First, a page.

Laurie Sica never knows exactly what her day may entail. And for her, that is part of why she will miss her job.
Sica, who is retiring after 18 years as Municipal Clerk and about 22 years in total working for the City and Borough of Juneau on June 29, said the hustle and bustle and being kept in the know always made her job interesting.
“I am going to miss what is going on in town,” Sica said in her office. “I will miss the activity. I will also miss all the great people at the CBJ.”
Sica said being a clerk in the city office always kept her on her toes.
“I don’t know if there is a normal day,” Sica, 57, said. “Every day is different. There is always something new to learn. Every day it is churn, churn, churn that butter.”
Sica found her way into city government after moving from Washington to Skagway in 1981. In Skagway, Sica worked in city government. She said after a job that involved answering tourist mail turned into a part-time clerk position, she discovered she really enjoyed working for a city.
“I found out I really liked the customer service part of working in a city and seeing all the people,” Sica said.
She and her husband, Mike, moved to Juneau in 1995 after he took a sports reporter position job at the Empire. Her first position in Juneau was as a co-compliance officer in the Community Development Department. That position entailed enforcing various codes around town. After four years, a clerk position opened up. She got the job and never looked back.
During her entire run as a clerk, she has worked alongside colleague and friend, Beth McEwen. McEwen, who is currently the Deputy Clerk, will be filling Sica’s role at the CBJ. Sica said their ability to work off each other made for a smooth work environment.
“We complement each other very well,” Sica said. “We just have a great connection. I am very proud of her and I know she is ready. We are good friends and have been through a lot together. I will definitely miss Beth.”
McEwen said she and Sica have been a great team in the office.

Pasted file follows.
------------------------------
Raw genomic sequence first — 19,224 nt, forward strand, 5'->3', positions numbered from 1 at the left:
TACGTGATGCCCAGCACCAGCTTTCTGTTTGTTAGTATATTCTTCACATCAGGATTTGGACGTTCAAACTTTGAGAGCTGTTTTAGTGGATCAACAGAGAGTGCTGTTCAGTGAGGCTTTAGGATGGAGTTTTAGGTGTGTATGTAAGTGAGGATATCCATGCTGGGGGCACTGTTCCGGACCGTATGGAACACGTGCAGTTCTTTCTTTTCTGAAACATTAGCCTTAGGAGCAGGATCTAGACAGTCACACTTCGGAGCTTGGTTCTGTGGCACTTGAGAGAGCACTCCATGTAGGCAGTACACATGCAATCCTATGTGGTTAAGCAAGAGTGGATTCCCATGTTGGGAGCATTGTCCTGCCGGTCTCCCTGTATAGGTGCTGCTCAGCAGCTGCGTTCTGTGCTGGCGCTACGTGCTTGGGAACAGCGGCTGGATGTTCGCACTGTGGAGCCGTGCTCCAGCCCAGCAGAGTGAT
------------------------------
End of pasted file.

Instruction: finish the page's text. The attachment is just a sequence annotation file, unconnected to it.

“It has been fantastic,” McEwen said. “We are the ‘dynamic duo.’ She is an incredible friend and mentor and it had been a great team. I am going to miss her.”
That kind of teamwork is especially helpful come election season, which Sica said is the busiest time for the office. Once the campaign season starts, it is all about keeping everything organized.
“Election season can get pretty crazy,” Sica said. “It is all about getting people in place.”
That can involve training 80-100 people to help run the election and then actually running the election. Once officials are elected, there is an adjustment period of working with new people. Sica is a constant in a world full of change. She said staying level-headed is how she dealt with changes.
“I think our job is about being calm,” Sica said. “We have to keep the train running on time. There is a definite rhythm to the process. (The elections) have always been fun. We are fortunate that we have always had smooth elections.”
Mayor Ken Koelsch, who was on the Assembly when Sica was hired in 2000, said Sica’s work at election time has always been stellar.
“In all her years, there has never been anyone who questioned the way she deals with an election or the results,” Koelsch said. “That is pretty phenomenal. She is just a rockstar when it comes to being a city clerk.”
City Manager Rorie Watt said Sica’s even-keeled personality and work ethic made a great fit inside City Hall.
“It is really nice to have somebody like Laurie who has a lot of institutional knowledge,” Watt said. “We are going to miss her professionally and personally.”
Being a city clerk, Sica explained is really reacting to all kinds of different situations. Clerks may handle notary duties, get asked questions about Assembly meetings and have to keep the agendas and records up to date. Sica said working with the people of Juneau has also been an enjoyable part of the job.
“There is a lot of public involvement,” Sica said. “People care about Juneau.”
Sica plans to do some traveling post-retirement. She will be going to Skagway to be with her husband, who is now a conductor for White Pass and Yukon Route Railroad. She will then travel to Florida to visit family. Sica also plans on finishing her college degree. She is three classes away from graduating and will take them online. She plans to graduate in 2019. After that, she is not exactly sure what is in store.
“I will go wherever the spirit leads me,” Sica said.
• Contact reporter Gregory Philson at firstname.lastname@example.org or call at 523-2265. Follow him on Twitter at @GTPhilson.